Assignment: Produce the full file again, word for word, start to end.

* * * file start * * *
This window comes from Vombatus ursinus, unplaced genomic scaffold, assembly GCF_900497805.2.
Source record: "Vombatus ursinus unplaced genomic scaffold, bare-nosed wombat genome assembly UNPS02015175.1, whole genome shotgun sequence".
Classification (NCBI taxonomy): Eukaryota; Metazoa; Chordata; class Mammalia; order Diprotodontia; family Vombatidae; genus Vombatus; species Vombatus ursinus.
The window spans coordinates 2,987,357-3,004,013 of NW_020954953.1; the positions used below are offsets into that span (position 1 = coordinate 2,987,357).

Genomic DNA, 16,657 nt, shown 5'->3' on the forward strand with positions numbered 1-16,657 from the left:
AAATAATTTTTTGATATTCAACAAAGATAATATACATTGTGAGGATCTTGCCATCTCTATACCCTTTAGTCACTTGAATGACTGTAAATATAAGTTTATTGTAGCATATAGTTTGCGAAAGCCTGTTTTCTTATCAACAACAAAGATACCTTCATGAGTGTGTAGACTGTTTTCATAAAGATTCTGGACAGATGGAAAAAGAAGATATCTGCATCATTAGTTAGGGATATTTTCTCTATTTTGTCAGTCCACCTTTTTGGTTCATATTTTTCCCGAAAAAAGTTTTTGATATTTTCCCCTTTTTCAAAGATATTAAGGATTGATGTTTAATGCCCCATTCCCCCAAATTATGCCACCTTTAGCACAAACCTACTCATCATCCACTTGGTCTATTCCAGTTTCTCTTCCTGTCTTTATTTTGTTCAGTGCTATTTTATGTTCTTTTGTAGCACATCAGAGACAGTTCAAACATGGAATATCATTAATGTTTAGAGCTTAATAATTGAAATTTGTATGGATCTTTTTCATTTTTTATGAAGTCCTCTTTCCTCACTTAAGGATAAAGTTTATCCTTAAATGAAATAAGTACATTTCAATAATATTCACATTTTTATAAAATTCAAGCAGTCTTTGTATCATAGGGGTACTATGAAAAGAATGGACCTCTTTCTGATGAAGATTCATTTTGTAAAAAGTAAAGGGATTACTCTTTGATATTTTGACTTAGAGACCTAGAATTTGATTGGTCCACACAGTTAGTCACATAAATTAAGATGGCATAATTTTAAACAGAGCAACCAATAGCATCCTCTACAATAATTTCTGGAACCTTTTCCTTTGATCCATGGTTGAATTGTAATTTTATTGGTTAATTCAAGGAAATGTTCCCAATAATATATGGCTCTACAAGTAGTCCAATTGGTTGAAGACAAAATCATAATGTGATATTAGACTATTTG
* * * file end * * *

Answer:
This window comes from Vombatus ursinus, unplaced genomic scaffold, assembly GCF_900497805.2.
Source record: "Vombatus ursinus unplaced genomic scaffold, bare-nosed wombat genome assembly UNPS02015175.1, whole genome shotgun sequence".
Classification (NCBI taxonomy): Eukaryota; Metazoa; Chordata; class Mammalia; order Diprotodontia; family Vombatidae; genus Vombatus; species Vombatus ursinus.
The window spans coordinates 2,987,357-3,004,013 of NW_020954953.1; the positions used below are offsets into that span (position 1 = coordinate 2,987,357).

Genomic DNA, 16,657 nt, shown 5'->3' on the forward strand with positions numbered 1-16,657 from the left:
AAATAATTTTTTGATATTCAACAAAGATAATATACATTGTGAGGATCTTGCCATCTCTATACCCTTTAGTCACTTGAATGACTGTAAATATAAGTTTATTGTAGCATATAGTTTGCGAAAGCCTGTTTTCTTATCAACAACAAAGATACCTTCATGAGTGTGTAGACTGTTTTCATAAAGATTCTGGACAGATGGAAAAAGAAGATATCTGCATCATTAGTTAGGGATATTTTCTCTATTTTGTCAGTCCACCTTTTTGGTTCATATTTTTCCCGAAAAAAGTTTTTGATATTTTCCCCTTTTTCAAAGATATTAAGGATTGATGTTTAATGCCCCATTCCCCCAAATTATGCCACCTTTAGCACAAACCTACTCATCATCCACTTGGTCTATTCCAGTTTCTCTTCCTGTCTTTATTTTGTTCAGTGCTATTTTATGTTCTTTTGTAGCACATCAGAGACAGTTCAAACATGGAATATCATTAATGTTTAGAGCTTAATAATTGAAATTTGTATGGATCTTTTTCATTTTTTATGAAGTCCTCTTTCCTCACTTAAGGATAAAGTTTATCCTTAAATGAAATAAGTACATTTCAATAATATTCACATTTTTATAAAATTCAAGCAGTCTTTGTATCATAGGGGTACTATGAAAAGAATGGACCTCTTTCTGATGAAGATTCATTTTGTAAAAAGTAAAGGGATTACTCTTTGATATTTTGACTTAGAGACCTAGAATTTGATTGGTCCACACAGTTAGTCACATAAATTAAGATGGCATAATTTTAAACAGAGCAACCAATAGCATCCTCTACAATAATTTCTGGAACCTTTTCCTTTGATCCATGGTTGAATTGTAATTTTATTGGTTAATTCAAGGAAATGTTCCCAATAATATATGGCTCTACAAGTAGTCCAATTGGTTGAAGACAAAATCATAATGTGATATTAGACTATTTG